Could "Trumpcare" be an existential threat to Medicare?


Whether you call it "Ryancare," "Trumpcare," "Obamacare Lite" or the American Health Care Act, the GOP’s new replacement for the Affordable Care Act is almost universally unpopular.

One of the biggest concerns critics have raised since the plan's release on Monday is the impact it would have on the future of Medicare.

The AARP opposes it

On Tuesday, the American Association of Retired Persons came out against the bill. The AARP's gripe is that the plan would destabilize Medicare, the federal program that provides health insurance for more than 55 million Americans, a majority of whom are 65 and older.

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"AARP opposes this legislation, as introduced, that would weaken Medicare, leaving the door open to a voucher program that shifts costs and risks to seniors," Nancy LeaMond, AARP executive vice president, said in a statement Tuesday. "Before people even reach retirement age, big insurance companies could be allowed to charge them an age tax that adds up to thousands of dollars more per year. Older Americans need affordable health care services and prescriptions. This plan goes in the opposite direction, increasing insurance premiums for older Americans and not doing anything to lower drug costs."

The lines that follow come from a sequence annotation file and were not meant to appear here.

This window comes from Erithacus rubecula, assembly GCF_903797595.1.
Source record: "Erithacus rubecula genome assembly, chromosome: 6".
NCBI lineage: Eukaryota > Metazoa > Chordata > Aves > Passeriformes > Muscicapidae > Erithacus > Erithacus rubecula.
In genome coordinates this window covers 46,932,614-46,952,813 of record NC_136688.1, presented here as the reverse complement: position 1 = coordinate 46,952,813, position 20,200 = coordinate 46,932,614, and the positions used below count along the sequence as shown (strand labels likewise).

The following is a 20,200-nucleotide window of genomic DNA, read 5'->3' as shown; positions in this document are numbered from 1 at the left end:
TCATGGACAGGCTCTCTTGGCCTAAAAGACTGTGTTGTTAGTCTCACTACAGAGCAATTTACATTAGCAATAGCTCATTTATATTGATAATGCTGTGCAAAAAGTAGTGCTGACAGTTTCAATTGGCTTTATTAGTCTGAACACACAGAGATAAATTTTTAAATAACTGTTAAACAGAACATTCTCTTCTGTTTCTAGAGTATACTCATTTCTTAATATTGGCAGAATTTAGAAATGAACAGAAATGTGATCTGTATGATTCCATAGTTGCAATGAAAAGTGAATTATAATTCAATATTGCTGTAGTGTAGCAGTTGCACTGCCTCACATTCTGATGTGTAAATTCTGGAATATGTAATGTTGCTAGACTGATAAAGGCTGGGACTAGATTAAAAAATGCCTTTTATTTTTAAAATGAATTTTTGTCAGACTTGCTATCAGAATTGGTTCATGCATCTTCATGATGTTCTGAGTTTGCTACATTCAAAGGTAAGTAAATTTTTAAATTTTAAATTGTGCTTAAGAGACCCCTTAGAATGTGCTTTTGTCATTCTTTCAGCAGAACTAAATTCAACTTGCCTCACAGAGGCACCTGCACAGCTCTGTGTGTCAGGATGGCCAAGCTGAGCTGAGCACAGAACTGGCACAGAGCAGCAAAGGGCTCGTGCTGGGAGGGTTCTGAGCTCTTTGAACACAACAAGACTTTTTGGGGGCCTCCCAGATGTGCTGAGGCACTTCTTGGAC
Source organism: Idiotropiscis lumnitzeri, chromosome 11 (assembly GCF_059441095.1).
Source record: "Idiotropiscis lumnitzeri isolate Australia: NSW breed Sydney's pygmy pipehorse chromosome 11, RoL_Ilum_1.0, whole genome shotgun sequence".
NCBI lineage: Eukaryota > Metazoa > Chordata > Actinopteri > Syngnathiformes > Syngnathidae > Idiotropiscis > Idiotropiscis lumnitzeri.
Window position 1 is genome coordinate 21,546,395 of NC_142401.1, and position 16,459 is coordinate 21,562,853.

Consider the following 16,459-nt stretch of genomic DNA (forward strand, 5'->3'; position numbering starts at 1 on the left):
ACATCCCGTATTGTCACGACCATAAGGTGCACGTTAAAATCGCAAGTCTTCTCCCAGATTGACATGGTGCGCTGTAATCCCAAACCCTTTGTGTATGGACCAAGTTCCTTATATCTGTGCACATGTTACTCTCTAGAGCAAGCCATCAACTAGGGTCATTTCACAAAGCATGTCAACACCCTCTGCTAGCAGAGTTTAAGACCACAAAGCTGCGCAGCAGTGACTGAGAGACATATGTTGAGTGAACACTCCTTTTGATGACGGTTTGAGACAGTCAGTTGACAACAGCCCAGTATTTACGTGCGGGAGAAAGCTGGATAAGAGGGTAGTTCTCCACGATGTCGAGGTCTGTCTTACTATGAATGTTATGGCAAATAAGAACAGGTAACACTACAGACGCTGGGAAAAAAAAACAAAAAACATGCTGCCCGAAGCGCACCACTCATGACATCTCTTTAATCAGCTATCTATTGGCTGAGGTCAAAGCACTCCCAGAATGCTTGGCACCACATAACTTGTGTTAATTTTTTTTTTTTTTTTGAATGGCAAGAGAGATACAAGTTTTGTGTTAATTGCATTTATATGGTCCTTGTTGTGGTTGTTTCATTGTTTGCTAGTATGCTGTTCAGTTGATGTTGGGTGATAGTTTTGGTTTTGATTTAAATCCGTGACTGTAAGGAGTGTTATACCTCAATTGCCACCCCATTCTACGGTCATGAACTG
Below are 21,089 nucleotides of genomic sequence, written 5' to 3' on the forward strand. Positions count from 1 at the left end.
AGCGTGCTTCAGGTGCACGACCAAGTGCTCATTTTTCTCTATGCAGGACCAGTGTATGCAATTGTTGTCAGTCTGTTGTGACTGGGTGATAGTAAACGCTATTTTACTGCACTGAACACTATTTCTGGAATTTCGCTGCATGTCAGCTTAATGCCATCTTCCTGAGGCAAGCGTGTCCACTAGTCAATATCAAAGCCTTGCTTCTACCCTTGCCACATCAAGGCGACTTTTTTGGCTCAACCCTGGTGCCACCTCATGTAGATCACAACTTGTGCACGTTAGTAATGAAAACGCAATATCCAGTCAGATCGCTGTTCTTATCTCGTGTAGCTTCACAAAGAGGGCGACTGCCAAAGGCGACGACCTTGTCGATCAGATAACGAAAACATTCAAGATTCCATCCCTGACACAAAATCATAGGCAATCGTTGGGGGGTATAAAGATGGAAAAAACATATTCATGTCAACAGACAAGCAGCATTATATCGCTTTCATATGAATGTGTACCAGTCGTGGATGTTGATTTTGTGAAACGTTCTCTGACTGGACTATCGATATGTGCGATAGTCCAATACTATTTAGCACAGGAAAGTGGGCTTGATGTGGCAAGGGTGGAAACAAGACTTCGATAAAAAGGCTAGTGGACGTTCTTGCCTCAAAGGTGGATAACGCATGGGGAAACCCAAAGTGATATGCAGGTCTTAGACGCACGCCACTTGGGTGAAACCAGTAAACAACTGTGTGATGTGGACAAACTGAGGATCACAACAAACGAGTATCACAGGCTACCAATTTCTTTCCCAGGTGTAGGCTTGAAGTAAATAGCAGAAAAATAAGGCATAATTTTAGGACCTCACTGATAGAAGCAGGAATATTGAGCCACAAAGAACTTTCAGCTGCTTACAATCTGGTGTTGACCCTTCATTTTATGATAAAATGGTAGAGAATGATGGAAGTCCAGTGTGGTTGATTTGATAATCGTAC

If passed, the AHCA would reducing funding for Medicare. The bill repeals all the taxes imposed by the ACA, including those that pay for Medicare. On top of the Medicare payroll tax — 2.9%, half of which is paid by employees — the ACA requires individuals earning more than $200,000 per year and married couples earning more than $250,000 per year to pay an extra 0.9% tax, called the Additional Medicare Tax.

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"We have serious concerns that the American Health Care Act repeals provisions in current law that have strengthened Medicare’s fiscal outlook, specifically, the repeal of the additional 0.9% payroll tax on higher-income workers," Joyce A. Rogers, AARP senior vice president of government affairs, wrote in a letter to Congress.

Seniors would pay more

Secondly, the proposed bill could see seniors paying much more for health care. Older people tend to have more health problems, which increases the cost of insuring them.

Under the ACA, insurers can charge older enrollees no more than three times as much as younger enrollees. But the AHCA would do away with that restriction, allowing insurance companies to charge older Americans "as much as they want," up to five times as much as the youngest Americans, Vox reported. And while the plan offers tax credits to help pay for health insurance, it's not enough to keep pace with what insurance companies can charge.

However, with opposition from conservatives, liberals and the AARP, the bill's chances of becoming law as-is look slim.

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